Here’s an audio (posted in the Spring of 2020) for folks who are listening to everything coming at them about the pandemic, but have private feelings about it all.
Now is not the time to put unnecessary impediments between you and your best self. Start where you are and head toward where you know you want to be.
Here’s a transcript of the audio:
Obviously, our current situation simplifies a lot of things. Wash your hands, practice social distancing, flatten the curve, stay home… Not only has this pandemic been going on awhile, nobody has a clue when it’ll end. Even more than other crises in our lifetime (Kennedy assassination, September 11, financial meltdown 2008) this one really challenges the tendencies and habits that have mostly served us – even with the drawbacks: selective attention, partitioning our mind, just pushing through to get past things, denying, avoiding self-awareness and introspection. Putting one foot in front of the other and doing what needs to be done without a lot of reflection seems to be what works – mostly.
But now we’re looking at the need for all of us to keep an extra grip on ourselves for an extended, undetermined time. Our family is counting on us to, our community, country, and the world needs us to, and we almost certainly do know we’ll want to look back on this time and be reasonably proud of how we handled ourselves. So – yes – we begin being already severely stretched, and now we need to really step up.
So, of course stress and anxiety are relentless topics everywhere – from the nightly news to the New York Times to the grocery store flyer. I haven’t seen a “tip” yet that isn’t essentially right. But here’s the thing. Helping others is much easier than helping oneself. Individuals have a layered, nuanced relationship with their own “true” feelings. They’re constantly hearing, and do know it’s right, that emotional self-care is necessary, but many go in and out of actually believing that it’s worth it to go there.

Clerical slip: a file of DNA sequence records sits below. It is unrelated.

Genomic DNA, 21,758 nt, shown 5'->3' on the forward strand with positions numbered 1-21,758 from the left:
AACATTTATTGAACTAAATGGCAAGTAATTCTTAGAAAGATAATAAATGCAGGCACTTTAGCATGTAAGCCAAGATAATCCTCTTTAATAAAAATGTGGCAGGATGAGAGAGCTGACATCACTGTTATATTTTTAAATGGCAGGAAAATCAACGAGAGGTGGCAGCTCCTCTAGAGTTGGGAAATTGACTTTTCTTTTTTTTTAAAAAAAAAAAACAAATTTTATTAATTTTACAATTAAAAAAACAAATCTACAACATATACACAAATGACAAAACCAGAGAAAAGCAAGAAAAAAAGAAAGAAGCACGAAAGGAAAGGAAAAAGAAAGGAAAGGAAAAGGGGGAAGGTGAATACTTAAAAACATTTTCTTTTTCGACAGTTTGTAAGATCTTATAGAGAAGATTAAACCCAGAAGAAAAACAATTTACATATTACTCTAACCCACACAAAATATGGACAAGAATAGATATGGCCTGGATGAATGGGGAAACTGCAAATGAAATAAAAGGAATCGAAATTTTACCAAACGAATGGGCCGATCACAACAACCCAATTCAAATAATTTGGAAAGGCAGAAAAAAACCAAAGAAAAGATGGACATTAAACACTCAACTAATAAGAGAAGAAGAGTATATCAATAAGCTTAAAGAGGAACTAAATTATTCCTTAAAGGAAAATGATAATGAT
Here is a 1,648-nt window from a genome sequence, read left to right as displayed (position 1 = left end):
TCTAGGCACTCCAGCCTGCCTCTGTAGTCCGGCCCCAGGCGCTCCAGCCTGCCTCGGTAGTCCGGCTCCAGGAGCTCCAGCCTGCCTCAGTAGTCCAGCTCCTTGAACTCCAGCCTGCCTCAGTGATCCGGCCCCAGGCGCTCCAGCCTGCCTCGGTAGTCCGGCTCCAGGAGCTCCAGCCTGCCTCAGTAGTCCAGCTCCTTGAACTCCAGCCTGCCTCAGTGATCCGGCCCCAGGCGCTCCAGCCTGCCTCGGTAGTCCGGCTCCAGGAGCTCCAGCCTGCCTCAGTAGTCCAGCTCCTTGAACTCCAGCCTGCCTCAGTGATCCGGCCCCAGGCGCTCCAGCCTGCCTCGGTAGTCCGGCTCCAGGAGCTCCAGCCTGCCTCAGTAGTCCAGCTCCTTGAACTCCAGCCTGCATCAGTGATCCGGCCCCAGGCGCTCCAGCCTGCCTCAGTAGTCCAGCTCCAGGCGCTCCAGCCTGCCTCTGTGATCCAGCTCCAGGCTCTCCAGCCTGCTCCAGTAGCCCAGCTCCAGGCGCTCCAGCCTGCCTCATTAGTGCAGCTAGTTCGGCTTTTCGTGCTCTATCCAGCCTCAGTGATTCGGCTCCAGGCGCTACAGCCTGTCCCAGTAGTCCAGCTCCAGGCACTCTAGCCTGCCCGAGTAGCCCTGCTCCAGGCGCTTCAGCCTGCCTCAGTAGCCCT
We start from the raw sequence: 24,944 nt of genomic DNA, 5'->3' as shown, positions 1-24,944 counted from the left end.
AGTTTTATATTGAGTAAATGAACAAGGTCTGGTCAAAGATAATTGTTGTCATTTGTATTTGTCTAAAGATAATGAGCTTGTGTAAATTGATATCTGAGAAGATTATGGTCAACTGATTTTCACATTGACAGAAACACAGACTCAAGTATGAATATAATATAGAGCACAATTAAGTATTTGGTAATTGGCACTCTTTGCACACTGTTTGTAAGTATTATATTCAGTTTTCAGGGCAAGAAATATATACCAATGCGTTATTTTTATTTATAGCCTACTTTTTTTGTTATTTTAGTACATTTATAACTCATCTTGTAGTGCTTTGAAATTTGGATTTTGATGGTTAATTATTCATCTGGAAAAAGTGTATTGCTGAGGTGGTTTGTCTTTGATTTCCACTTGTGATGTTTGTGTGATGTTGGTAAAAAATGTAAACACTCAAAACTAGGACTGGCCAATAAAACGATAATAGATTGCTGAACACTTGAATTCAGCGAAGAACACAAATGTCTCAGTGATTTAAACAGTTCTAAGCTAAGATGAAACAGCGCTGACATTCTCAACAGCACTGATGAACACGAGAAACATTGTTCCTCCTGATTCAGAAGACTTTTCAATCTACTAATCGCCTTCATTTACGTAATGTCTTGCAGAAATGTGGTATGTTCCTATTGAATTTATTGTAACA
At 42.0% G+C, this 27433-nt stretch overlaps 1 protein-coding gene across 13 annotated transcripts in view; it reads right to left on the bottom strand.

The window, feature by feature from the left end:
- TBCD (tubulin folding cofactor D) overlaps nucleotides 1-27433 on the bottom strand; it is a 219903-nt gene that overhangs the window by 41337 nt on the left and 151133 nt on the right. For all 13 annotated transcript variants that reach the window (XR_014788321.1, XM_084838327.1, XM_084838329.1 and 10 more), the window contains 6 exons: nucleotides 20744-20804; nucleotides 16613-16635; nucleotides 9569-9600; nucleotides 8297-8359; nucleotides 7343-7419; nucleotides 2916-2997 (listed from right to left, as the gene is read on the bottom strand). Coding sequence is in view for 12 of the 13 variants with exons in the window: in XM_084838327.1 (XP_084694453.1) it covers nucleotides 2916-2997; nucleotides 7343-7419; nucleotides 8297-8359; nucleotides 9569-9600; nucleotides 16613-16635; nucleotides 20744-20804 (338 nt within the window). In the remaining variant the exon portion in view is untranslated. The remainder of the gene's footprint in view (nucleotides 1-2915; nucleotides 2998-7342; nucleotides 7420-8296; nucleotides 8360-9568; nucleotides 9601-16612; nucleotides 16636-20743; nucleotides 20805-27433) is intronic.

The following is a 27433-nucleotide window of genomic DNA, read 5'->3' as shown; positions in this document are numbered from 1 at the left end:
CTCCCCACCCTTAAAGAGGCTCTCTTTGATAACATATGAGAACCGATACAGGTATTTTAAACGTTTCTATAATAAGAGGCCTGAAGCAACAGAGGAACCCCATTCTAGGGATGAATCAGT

But if your plan is to keep muscling forward by just pushing even harder, you may find this pandemic’s open-ended timeline may not cooperate with that.
Honestly. Just a tiny – but real – internal shift can make all the difference. Quick example: I remember being pleasantly surprised when a client told me our sessions had given her lots of ideas and encouragement, but the most helpful thing for her was almost an afterthought: as we were wrapping things up, and just trying to be encouraging and positive, I’d said to her, “You’ve got this.” It happened to land just right for her. That’s what she needed to hear right then.
It’s not always that easy, of course, but humility in a crisis is good. (I say that a lot.) It clears away emotional debris and helps simplify how to navigate forward with the right focus. Yes, some can “just get on with it.” But others don’t need to apologize for knowing it will help to talk with someone about what’s really on their mind, what pops up even though they’ve been good at holding the fort until now. It may be exactly the right time to talk with your personal consultant, think out loud, and nudge yourself into the space you know is where you want to be.